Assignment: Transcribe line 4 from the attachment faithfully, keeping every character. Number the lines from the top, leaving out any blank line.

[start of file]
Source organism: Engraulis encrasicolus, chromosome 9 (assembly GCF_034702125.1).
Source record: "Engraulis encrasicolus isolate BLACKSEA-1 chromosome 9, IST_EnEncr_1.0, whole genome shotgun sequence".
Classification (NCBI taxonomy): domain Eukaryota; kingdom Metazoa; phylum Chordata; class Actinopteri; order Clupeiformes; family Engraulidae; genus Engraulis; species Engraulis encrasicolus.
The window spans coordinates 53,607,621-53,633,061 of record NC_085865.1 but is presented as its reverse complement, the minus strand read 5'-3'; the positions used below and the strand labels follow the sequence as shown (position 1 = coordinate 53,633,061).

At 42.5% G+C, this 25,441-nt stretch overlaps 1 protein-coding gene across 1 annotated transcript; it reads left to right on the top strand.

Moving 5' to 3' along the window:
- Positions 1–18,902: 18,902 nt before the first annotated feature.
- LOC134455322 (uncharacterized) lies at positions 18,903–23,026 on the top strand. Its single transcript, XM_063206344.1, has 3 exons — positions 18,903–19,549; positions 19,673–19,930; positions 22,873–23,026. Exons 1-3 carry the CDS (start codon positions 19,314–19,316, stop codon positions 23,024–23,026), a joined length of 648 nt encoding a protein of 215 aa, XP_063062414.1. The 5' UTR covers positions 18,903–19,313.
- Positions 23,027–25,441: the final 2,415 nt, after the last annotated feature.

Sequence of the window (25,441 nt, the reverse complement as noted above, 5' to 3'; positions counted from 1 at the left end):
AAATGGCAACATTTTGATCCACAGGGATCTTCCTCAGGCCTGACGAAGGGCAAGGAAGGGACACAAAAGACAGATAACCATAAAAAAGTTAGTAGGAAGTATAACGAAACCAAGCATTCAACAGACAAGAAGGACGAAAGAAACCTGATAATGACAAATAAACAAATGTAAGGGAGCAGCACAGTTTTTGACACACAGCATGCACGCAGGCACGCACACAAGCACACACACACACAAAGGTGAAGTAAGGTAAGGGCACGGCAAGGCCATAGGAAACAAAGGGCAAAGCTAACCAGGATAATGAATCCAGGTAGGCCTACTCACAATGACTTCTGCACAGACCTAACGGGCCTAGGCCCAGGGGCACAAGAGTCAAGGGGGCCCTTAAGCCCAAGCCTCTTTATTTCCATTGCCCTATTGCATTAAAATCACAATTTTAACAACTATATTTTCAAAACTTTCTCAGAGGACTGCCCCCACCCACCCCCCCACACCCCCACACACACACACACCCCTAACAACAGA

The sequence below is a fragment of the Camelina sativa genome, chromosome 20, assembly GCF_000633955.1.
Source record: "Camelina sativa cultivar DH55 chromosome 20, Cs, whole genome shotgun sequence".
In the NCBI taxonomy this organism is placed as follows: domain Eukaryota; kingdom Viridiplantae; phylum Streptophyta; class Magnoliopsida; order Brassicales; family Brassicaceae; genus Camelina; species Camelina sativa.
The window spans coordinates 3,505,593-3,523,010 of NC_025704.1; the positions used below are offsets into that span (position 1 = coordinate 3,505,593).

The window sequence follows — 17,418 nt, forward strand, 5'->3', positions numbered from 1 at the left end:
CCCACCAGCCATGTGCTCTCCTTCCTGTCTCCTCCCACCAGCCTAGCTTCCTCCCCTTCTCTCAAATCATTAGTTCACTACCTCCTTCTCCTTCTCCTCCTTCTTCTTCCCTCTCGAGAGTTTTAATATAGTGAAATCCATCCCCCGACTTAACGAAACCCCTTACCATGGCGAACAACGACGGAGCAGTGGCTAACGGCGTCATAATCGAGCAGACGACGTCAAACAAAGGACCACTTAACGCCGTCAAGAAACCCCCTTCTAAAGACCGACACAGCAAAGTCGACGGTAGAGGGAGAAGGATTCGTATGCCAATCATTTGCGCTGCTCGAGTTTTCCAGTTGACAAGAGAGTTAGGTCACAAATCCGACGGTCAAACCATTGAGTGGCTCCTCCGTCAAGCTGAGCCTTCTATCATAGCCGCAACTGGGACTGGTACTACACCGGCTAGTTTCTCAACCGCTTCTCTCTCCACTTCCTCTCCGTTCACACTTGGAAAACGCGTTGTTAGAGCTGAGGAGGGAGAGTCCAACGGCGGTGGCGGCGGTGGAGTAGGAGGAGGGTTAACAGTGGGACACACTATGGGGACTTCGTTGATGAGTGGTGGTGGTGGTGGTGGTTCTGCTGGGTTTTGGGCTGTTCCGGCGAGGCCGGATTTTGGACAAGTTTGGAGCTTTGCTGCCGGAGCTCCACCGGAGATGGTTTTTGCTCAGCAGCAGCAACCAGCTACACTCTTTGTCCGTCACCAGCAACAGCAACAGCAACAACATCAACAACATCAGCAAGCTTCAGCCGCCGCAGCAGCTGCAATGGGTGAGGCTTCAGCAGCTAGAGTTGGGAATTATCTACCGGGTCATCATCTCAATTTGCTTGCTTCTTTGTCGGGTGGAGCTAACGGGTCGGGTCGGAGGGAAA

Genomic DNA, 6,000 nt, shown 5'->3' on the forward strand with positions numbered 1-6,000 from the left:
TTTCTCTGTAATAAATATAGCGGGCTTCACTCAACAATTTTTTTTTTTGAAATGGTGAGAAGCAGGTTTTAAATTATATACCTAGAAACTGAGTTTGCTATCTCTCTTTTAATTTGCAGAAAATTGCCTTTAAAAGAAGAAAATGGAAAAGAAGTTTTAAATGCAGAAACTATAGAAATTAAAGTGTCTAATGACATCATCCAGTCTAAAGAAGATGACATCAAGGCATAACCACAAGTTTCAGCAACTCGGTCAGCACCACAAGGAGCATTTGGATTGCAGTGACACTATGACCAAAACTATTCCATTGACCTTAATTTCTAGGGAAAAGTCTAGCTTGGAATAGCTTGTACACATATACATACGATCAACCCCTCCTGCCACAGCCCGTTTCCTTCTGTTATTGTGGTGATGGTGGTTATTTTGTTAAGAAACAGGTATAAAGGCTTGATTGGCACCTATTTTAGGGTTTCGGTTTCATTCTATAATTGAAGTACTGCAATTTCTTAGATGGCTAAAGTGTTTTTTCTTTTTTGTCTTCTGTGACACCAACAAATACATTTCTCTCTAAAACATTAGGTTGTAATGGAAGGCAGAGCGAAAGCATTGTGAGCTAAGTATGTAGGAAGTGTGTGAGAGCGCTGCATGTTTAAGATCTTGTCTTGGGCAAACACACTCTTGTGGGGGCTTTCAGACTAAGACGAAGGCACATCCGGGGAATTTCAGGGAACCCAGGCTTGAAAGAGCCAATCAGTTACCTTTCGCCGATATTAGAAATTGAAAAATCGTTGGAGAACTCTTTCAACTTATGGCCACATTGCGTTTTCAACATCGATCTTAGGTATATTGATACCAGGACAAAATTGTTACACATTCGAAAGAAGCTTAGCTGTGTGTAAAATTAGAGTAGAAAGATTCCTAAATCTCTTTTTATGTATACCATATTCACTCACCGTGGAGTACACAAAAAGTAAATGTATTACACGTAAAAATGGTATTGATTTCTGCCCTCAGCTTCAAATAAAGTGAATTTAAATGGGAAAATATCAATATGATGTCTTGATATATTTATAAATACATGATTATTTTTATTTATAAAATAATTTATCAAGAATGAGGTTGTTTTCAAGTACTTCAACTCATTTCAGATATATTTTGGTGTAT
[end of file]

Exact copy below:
The window spans coordinates 53,607,621-53,633,061 of record NC_085865.1 but is presented as its reverse complement, the minus strand read 5'-3'; the positions used below and the strand labels follow the sequence as shown (position 1 = coordinate 53,633,061).